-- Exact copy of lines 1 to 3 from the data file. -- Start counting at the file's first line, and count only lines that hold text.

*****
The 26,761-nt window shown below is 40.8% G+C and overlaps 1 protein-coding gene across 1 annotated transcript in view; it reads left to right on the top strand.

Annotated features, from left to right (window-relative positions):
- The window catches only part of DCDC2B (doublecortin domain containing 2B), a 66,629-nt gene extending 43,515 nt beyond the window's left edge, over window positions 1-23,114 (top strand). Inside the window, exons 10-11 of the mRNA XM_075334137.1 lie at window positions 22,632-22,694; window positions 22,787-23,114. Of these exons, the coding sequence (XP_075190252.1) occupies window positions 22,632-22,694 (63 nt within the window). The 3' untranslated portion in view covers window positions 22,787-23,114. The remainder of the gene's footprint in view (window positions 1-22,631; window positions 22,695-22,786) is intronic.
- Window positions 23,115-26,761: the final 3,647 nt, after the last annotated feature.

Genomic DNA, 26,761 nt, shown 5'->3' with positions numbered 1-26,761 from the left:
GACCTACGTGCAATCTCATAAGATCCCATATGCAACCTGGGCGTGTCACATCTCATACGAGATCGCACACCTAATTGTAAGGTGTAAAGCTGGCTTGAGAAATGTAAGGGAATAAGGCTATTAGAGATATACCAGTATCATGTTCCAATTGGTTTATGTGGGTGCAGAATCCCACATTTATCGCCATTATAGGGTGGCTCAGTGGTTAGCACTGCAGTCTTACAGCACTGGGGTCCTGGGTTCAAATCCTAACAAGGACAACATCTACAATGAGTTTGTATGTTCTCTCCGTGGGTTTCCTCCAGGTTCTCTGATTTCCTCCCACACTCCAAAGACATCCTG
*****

The 26,761-nt window shown below is 40.8% G+C and overlaps 1 protein-coding gene across 1 annotated transcript in view; it reads left to right on the top strand.

Annotated features, from left to right (window-relative positions):
- The window catches only part of DCDC2B (doublecortin domain containing 2B), a 66,629-nt gene extending 43,515 nt beyond the window's left edge, over window positions 1-23,114 (top strand). Inside the window, exons 10-11 of the mRNA XM_075334137.1 lie at window positions 22,632-22,694; window positions 22,787-23,114. Of these exons, the coding sequence (XP_075190252.1) occupies window positions 22,632-22,694 (63 nt within the window). The 3' untranslated portion in view covers window positions 22,787-23,114. The remainder of the gene's footprint in view (window positions 1-22,631; window positions 22,695-22,786) is intronic.